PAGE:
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COVID-19: Racial Disparities Among Immigrant Workers

COVID-19: Racial Disparities Among Immigrant Workers

Growing up, I remember seeing my father come home from a hot Texas summer’s day of work, and he would go straight to the fridge to grab a fresh cold-water bottle. My father worked in landscaping for almost 20 years, and my mother worked as a domestic worker over the years. I couldn’t tell you how to make sure my parents were getting paid fair wages, had safe working conditions, were getting paid overtime, and were treated fairly in the workplace. I also did not know how to help my dad ask for a raise or even ask for vacation days. I did not realize how employee misclassification could lead employers to exploit their workers’ pay and labor. All those recollections led me to the Equal Justice Center. I was on a mission to reach as many immigrant workers as possible and inform them that they are entitled to fair wages and fair treatment in the workplace.

With COVID-19 disproportionately affecting black and brown communities in Texas and tremendously impacting their workplace and socioeconomic stability, we need policies to tackle these racial inequities for all working families. The pandemic is already generating adverse long-term effects on low-income families, with unemployment reaching an all-time high and COVID relief excluding mixed-status families.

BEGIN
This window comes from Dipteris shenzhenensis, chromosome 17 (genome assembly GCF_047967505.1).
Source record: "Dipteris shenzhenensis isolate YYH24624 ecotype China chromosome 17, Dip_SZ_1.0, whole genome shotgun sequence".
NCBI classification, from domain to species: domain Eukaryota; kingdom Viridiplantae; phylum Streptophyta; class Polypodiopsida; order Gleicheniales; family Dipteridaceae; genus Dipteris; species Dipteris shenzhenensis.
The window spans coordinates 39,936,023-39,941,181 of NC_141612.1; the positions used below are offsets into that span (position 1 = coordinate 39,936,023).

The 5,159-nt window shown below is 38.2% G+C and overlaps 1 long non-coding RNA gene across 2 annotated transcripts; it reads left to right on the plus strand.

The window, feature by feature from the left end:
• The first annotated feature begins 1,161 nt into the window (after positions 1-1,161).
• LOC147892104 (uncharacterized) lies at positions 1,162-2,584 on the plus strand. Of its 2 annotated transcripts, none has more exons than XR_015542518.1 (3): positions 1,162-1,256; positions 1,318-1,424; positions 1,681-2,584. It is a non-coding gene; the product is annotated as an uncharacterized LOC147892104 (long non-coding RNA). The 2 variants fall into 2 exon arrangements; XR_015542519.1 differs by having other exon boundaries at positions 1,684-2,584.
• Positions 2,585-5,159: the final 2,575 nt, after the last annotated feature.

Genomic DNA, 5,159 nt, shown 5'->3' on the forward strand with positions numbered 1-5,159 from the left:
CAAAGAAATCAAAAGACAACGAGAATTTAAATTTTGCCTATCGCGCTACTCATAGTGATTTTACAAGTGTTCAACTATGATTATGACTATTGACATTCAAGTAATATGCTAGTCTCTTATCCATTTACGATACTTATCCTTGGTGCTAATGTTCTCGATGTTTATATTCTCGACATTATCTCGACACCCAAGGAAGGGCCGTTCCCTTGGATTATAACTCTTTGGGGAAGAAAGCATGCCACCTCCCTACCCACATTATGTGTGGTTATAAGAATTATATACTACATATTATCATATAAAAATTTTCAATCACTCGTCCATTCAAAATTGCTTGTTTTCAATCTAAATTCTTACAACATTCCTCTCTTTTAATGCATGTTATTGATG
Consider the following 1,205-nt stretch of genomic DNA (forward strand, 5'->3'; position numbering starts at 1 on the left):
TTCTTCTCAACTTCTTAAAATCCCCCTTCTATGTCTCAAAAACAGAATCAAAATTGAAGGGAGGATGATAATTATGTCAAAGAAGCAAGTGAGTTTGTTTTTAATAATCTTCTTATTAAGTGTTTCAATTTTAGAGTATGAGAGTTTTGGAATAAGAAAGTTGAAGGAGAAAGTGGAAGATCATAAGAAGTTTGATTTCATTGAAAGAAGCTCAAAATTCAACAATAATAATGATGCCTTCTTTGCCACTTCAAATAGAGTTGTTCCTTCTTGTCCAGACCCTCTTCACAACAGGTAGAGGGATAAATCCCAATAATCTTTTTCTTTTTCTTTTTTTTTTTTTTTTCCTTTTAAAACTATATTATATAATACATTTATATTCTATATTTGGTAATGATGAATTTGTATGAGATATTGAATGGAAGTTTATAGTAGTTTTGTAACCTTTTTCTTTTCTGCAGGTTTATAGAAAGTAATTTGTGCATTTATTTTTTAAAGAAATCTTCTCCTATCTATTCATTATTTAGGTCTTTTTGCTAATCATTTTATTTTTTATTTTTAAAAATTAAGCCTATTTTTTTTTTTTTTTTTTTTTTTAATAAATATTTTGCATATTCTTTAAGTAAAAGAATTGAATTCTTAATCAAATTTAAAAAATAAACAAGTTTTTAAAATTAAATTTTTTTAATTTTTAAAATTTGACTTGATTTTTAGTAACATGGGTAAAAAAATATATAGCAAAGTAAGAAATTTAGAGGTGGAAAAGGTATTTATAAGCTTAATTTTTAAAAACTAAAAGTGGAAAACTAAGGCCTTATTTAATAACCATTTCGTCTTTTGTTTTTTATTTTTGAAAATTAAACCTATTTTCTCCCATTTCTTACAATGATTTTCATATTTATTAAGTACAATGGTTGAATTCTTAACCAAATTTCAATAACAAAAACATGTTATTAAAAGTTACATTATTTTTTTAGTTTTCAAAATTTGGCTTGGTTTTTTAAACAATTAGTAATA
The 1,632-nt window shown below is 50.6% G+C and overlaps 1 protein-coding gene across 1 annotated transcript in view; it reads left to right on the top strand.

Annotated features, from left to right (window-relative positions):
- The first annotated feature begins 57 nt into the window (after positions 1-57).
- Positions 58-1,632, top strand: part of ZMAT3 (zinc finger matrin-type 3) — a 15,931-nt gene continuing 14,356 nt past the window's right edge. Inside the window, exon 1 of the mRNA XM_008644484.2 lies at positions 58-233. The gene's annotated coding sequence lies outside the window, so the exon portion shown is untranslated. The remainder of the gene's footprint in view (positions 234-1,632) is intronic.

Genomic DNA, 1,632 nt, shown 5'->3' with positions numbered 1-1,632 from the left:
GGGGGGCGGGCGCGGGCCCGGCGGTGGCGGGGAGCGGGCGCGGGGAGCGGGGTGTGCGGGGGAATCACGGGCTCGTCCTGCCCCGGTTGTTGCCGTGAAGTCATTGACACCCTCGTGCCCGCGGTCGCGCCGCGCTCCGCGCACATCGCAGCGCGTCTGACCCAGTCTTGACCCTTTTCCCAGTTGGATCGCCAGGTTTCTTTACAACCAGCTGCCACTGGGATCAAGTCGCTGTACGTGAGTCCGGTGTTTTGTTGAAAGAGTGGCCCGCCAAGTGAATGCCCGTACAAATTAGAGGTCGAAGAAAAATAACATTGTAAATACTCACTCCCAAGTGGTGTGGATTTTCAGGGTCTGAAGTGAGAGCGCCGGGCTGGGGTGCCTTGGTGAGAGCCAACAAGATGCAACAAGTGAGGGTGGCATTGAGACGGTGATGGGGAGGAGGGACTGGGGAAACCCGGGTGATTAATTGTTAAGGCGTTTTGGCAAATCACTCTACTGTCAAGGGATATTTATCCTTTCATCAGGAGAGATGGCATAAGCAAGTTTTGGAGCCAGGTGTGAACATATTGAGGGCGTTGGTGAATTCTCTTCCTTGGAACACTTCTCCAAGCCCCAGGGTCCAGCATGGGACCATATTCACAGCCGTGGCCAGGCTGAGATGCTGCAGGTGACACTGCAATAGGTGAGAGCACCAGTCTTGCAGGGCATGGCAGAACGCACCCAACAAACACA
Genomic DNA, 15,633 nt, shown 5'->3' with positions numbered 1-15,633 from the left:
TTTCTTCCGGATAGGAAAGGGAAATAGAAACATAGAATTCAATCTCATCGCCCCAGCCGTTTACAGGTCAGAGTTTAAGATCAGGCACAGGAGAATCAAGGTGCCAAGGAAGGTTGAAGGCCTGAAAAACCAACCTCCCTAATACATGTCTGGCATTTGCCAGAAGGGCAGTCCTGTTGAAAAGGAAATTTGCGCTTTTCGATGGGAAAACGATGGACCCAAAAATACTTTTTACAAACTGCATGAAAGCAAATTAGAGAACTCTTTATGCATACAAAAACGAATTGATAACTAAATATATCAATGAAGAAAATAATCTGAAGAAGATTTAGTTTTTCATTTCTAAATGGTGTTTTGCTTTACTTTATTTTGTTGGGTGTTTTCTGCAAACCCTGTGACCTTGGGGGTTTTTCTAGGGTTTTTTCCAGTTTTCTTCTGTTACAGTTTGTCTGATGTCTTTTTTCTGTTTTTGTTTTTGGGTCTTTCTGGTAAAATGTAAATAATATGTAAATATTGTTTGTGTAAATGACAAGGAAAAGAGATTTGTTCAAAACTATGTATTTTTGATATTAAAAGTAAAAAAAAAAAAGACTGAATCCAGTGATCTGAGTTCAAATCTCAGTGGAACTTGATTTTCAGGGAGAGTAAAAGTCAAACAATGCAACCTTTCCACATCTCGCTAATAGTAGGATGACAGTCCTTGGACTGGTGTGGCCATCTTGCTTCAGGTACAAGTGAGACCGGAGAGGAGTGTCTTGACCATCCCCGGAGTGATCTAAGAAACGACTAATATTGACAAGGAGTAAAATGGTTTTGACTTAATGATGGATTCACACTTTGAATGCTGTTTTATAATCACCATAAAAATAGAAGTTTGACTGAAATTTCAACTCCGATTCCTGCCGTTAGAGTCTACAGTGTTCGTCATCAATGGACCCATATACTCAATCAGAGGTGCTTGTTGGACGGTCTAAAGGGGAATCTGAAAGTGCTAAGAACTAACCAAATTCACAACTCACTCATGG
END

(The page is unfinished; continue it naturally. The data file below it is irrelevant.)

The government left us scrambling at the state and federal level, and our communities were left alone. As a daughter of immigrant working parents, I had the painful duty to tell them that the stimulus relief will not include them. However, through organizations like United We Dream who held private fundraisers to raise money for millions of undocumented immigrants left out of the stimulus relief package, we could find some comfort for struggling families with no federal or state help.

Nevertheless, the pandemic has taken a toll on immigrant populations who are more highly affected by COVID-19. As a direct result of cultural and language barriers, high population-density home and work environments, multigenerational family living arrangements, limited access to healthcare and health insurance. Crowded immigration detention centers and an increased number of jobs in industries considered “essential” have increased their exposure risk. Immigrants also tend to live in some of the most affected cities and agricultural areas where some food processing plants have closed due to widespread virus transmission. Moreover, unsafe working conditions where employees work closely together for long hours and use cramped break areas make social distancing impossible. With a lack of paid sick leave or disincentives for employees to call in sick, these conditions increase the risk of COVID-19 transmission in the workplace.

These workers are ineligible to receive the expanded unemployment insurance benefits or the one-time stimulus payments disbursed under the CARES Act; they are also ineligible for other existing safety net programs. The CARES Act also excludes anyone who lives with anyone who uses an Individual Taxpayer Identification Number (ITIN) to file taxes, making it hard for undocumented immigrants and the estimated 5.9 million of their children U.S. Citizens to receive help. At the same time, undocumented Latinx workers make up a considerable part of the essential workforce—especially in the food-processing and agriculture industries, which have been deemed essential and have put food on our tables during the pandemic.